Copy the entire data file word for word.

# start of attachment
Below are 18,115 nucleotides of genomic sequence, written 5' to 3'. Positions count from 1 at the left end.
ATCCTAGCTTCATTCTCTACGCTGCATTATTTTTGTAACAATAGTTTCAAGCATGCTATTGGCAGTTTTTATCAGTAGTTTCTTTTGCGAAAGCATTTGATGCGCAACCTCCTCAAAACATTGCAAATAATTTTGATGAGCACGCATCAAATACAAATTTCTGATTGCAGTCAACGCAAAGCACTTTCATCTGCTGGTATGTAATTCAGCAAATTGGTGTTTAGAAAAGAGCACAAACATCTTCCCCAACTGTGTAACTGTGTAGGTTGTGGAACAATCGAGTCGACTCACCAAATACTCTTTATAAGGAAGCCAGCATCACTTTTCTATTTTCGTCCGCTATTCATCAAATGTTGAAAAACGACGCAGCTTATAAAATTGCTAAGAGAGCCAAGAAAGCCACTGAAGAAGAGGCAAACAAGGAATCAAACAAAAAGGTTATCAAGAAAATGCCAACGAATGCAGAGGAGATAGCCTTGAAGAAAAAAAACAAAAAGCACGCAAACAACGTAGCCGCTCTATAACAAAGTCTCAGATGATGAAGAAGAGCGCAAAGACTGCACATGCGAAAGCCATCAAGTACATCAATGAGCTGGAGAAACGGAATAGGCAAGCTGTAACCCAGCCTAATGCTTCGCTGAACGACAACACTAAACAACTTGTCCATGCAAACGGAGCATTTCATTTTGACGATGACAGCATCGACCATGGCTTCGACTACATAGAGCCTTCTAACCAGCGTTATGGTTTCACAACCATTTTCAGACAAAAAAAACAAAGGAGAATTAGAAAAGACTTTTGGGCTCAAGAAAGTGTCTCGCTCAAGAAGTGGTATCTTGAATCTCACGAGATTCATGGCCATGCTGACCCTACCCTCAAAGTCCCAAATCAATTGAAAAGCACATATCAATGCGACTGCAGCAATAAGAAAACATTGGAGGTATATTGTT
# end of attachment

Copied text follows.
Below are 18,115 nucleotides of genomic sequence, written 5' to 3'. Positions count from 1 at the left end.
ATCCTAGCTTCATTCTCTACGCTGCATTATTTTTGTAACAATAGTTTCAAGCATGCTATTGGCAGTTTTTATCAGTAGTTTCTTTTGCGAAAGCATTTGATGCGCAACCTCCTCAAAACATTGCAAATAATTTTGATGAGCACGCATCAAATACAAATTTCTGATTGCAGTCAACGCAAAGCACTTTCATCTGCTGGTATGTAATTCAGCAAATTGGTGTTTAGAAAAGAGCACAAACATCTTCCCCAACTGTGTAACTGTGTAGGTTGTGGAACAATCGAGTCGACTCACCAAATACTCTTTATAAGGAAGCCAGCATCACTTTTCTATTTTCGTCCGCTATTCATCAAATGTTGAAAAACGACGCAGCTTATAAAATTGCTAAGAGAGCCAAGAAAGCCACTGAAGAAGAGGCAAACAAGGAATCAAACAAAAAGGTTATCAAGAAAATGCCAACGAATGCAGAGGAGATAGCCTTGAAGAAAAAAAACAAAAAGCACGCAAACAACGTAGCCGCTCTATAACAAAGTCTCAGATGATGAAGAAGAGCGCAAAGACTGCACATGCGAAAGCCATCAAGTACATCAATGAGCTGGAGAAACGGAATAGGCAAGCTGTAACCCAGCCTAATGCTTCGCTGAACGACAACACTAAACAACTTGTCCATGCAAACGGAGCATTTCATTTTGACGATGACAGCATCGACCATGGCTTCGACTACATAGAGCCTTCTAACCAGCGTTATGGTTTCACAACCATTTTCAGACAAAAAAAACAAAGGAGAATTAGAAAAGACTTTTGGGCTCAAGAAAGTGTCTCGCTCAAGAAGTGGTATCTTGAATCTCACGAGATTCATGGCCATGCTGACCCTACCCTCAAAGTCCCAAATCAATTGAAAAGCACATATCAATGCGACTGCAGCAATAAGAAAACATTGGAGGTATATTGTT